Fatigue material data and reality

Of course we know well that our modelling is not perfect. Imprecisions must be taken into account. For example, the analysis assumes a uniform temperature, though there may be a significant temperature distribution in a component. Another simplification is the modelling of attachments. Thus, the calculated Eigen frequencies may deviate from the true values. Also, some assumptions are made concerning the engine revolution speed. On the other hand, this gets easier because a longer time can be simulated now, which helps to even out fluctuations.

The fatigue life result is improved by calibrating the input fatigue material data (the S-N curve) to real life testing. We modelled a physical fatigue test and the stress range was transformed via the Goodman relation for adjustments of the S-N curve.  The Goodman relation (Haigh diagram) is used to quantify the interaction of mean and alternating stresses on the fatigue life.

What was achieved?

The optimized Nastran Embedded Fatigue process creates a considerably smaller amount of data. The large intermediate results files, with their tedious re-import, are no longer needed. “We can analyze the whole load cycle, not only the immediate surrounding of load peaks,” Fälth says. The process has proven to be robust to changes in the excitation. Data transfer takes much less time, because there are only MB of data instead of GB. NEF has useful functionality to automatically generate S-N curves from a smaller amount of input data.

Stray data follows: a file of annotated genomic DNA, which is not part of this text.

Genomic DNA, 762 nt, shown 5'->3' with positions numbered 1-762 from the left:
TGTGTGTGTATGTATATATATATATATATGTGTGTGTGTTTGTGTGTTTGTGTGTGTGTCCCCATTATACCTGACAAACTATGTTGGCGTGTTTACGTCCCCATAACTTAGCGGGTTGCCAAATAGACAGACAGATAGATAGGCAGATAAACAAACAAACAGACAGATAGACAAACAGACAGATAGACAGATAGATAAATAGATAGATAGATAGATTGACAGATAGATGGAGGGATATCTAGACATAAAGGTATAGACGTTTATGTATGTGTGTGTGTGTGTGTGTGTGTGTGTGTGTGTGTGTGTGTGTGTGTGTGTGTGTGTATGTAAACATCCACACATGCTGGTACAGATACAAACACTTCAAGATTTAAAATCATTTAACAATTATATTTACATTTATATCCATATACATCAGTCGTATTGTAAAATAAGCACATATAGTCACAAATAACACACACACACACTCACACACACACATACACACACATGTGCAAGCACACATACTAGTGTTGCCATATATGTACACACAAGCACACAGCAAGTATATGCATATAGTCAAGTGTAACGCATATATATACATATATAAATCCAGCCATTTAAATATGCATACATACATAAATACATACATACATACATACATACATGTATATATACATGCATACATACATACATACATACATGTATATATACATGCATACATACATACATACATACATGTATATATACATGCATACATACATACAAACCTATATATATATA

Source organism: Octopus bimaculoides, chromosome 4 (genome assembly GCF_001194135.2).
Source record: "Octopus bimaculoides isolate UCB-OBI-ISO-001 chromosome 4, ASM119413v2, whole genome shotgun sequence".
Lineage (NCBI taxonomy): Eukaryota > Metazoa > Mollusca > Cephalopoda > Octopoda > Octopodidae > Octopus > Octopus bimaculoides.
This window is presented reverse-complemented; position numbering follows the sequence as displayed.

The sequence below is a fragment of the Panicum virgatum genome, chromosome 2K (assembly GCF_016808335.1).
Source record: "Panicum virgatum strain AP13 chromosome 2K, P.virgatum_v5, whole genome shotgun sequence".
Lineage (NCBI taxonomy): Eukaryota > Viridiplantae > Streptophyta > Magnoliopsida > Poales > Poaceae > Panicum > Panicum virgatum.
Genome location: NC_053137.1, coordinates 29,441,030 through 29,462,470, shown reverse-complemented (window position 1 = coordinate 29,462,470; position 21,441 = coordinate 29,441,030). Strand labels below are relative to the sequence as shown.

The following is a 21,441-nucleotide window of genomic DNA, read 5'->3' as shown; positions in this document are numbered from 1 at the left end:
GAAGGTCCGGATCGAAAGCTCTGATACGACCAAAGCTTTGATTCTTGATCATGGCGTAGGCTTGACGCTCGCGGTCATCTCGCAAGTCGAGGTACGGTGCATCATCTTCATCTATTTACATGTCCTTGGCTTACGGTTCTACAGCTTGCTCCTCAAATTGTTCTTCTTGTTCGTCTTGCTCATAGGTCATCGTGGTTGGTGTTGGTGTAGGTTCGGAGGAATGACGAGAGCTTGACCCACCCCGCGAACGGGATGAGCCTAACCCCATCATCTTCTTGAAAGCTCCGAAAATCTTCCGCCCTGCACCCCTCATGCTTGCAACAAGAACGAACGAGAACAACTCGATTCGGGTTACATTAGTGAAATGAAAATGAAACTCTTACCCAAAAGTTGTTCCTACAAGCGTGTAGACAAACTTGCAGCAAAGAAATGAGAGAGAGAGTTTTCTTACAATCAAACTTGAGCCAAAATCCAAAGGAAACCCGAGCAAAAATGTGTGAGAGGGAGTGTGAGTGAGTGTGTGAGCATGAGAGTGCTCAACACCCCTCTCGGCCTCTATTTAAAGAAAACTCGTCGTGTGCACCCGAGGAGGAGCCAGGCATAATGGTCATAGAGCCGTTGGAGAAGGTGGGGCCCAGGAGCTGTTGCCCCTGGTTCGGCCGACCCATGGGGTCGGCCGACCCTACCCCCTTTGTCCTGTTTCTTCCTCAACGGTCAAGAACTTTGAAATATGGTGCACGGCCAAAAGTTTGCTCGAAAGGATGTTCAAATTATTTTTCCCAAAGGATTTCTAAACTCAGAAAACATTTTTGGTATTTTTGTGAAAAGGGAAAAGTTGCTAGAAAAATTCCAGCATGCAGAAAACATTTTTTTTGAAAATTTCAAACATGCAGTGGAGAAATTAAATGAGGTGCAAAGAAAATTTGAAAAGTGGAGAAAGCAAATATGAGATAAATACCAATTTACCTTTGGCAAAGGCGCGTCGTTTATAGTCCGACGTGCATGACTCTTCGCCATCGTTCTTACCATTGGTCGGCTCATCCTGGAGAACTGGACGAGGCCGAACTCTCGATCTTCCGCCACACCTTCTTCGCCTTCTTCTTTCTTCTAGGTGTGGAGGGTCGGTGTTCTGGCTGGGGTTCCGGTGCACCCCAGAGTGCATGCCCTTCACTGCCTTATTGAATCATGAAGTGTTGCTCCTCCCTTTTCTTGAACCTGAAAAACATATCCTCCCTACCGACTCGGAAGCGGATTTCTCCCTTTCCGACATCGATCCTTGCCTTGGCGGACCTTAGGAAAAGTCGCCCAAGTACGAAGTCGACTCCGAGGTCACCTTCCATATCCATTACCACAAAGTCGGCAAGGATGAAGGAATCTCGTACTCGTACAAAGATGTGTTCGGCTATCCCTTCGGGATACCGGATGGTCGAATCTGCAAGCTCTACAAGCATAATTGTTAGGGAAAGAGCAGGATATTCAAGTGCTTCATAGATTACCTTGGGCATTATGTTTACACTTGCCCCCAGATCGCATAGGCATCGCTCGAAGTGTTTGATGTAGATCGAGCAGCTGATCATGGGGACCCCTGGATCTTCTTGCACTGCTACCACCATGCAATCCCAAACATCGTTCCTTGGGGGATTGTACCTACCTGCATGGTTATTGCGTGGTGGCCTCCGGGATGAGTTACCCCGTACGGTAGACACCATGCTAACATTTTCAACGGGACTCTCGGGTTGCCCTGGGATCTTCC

Also, the system model is now created by a black-box approach. Adams runs in a scripted environment. This means a democratization of analysis and simulation: Far more simulation engineers than before can do the high-end durability analysis, as they don’t need to understand the exact details of the process. The geometry of Husqvarna products can be optimized in very efficient iteration cycles.

When cutting through hard materials like concrete, the professional power cutter experiences unsteady exterior forces. The influence of this behavior on durability and potential fracture of the power cutter can be evaluated in much more detail with the help of NEF. The analysis is comprised of 250 strokes (2 s), 140 force pulses acting on the structure, and 60 000 stress output steps.